TK is a protease that degrades a larger protein called kininogen in two smaller peptides called bradykinin and kallidin, both of which are active signaling molecules. Bradykinin and kallidin cause relaxation of smooth muscles, thus lowering blood pressure, TK can also degrade plasminogen to form the active enzyme plasmin.

So why engineer EPCs to express TK? As it turns out, TK activates an internal protein in cells called Akt, and activated Akt causes cells to survive and prevents them from dying (see Krankel et al., Circulation Research 2008 103:1335-1343; Yao YY, et al., Cardiovascular Research 2008 80: 354-364; Yin H et a., J Biological Chem 2005 280: 8022-8030).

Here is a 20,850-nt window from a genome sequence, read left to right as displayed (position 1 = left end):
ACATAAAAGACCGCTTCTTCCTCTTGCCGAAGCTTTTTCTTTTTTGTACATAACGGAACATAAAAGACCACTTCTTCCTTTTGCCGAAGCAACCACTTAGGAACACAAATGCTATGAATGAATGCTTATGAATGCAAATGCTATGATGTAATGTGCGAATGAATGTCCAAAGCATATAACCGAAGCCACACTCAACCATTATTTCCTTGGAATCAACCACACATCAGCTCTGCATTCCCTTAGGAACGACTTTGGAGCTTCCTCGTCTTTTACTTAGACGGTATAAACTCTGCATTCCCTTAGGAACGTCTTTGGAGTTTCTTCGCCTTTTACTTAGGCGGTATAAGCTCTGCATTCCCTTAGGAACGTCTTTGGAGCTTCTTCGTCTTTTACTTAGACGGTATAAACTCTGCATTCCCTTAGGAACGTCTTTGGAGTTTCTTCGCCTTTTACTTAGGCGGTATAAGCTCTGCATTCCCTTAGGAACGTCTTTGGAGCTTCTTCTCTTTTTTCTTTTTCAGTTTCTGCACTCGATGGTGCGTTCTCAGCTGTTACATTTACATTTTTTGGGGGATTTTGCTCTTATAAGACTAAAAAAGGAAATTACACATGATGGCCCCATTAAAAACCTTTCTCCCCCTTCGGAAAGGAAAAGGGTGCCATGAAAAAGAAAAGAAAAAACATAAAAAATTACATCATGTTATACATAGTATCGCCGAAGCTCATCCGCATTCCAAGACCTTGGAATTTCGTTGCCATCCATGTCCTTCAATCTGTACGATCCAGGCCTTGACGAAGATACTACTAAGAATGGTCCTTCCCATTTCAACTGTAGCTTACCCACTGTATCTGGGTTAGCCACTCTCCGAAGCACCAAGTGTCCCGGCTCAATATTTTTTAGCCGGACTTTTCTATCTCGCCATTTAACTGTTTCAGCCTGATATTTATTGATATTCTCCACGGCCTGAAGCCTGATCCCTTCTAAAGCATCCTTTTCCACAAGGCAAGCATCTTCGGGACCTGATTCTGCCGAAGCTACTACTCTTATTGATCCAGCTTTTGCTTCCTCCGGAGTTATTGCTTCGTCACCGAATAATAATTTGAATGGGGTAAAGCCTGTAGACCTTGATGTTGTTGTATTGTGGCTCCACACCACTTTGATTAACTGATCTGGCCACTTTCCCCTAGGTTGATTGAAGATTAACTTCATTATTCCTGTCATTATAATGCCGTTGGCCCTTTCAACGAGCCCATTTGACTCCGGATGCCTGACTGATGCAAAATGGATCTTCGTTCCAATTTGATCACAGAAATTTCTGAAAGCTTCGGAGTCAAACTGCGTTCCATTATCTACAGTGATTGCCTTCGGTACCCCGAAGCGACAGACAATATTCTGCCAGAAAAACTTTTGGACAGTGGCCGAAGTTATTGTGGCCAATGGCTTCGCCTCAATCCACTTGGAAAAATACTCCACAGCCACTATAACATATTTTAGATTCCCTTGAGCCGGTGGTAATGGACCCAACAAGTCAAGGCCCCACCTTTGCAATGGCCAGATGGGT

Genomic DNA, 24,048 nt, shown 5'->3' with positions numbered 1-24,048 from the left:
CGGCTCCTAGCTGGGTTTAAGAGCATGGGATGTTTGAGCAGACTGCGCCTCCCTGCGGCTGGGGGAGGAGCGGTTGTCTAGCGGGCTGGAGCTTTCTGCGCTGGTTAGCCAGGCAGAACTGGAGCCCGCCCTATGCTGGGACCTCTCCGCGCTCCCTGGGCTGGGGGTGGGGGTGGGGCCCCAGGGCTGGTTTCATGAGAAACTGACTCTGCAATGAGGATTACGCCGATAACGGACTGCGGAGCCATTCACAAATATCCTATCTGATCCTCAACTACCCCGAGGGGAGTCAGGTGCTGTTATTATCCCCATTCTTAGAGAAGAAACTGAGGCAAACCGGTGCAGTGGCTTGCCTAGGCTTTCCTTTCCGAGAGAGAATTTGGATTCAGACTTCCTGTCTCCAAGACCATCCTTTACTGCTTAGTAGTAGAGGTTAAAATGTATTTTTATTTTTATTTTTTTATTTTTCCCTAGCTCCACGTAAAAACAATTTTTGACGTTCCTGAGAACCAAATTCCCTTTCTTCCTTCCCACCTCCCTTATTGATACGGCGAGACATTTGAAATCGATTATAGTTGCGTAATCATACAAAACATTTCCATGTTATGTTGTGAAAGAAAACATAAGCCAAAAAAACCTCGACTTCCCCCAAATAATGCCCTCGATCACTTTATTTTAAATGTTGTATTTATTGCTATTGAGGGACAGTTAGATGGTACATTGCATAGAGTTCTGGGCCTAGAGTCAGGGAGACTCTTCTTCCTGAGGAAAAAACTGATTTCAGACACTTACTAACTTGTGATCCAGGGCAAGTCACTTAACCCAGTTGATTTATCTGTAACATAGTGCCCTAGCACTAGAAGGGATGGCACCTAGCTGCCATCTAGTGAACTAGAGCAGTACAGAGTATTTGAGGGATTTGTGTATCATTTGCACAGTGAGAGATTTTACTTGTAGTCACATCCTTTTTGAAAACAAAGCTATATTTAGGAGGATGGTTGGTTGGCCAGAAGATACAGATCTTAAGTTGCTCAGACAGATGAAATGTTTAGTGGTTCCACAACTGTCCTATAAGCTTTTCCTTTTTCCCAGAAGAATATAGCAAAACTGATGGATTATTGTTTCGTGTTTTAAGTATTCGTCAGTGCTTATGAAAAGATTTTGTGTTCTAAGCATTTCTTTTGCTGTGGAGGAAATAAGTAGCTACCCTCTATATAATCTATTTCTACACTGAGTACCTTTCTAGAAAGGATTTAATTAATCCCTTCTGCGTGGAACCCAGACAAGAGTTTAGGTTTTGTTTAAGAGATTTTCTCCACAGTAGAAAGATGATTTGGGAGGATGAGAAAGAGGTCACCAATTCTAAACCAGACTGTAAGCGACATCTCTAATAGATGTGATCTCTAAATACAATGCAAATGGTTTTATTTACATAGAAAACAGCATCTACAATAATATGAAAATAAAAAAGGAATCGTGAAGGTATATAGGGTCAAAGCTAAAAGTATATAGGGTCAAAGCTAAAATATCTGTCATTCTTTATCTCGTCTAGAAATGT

The first experiments were test tube experiments in which TK EPCs were incubated with cultured heart muscle cells to determine their ability to prevent cell death. When cultured heart muscle cells were exposed to hydrogen peroxide, they died left and right, but when they were incubated with the TK-EPCs and hydrogen peroxide, far fewer of them died.

Upper panel consists of cells stained with a TUNEL stain, which designates those cells that are dead or dying.  The bottom panel are DAPI stained cells, which is a nuclear stain that marks all available cells dead or live. From left to right, normal cells, cell exposed to hydrogen peroxide, cells exposed to hydrogen peroxide plus the genes for TK, and finally, cells exposed to hydrogen peroxide and TK-EPCs.
Upper panel consists of cells stained with a TUNEL stain, which designates those cells that are dead or dying. The bottom panel are DAPI stained cells, which is a nuclear stain that marks all available cells dead or live.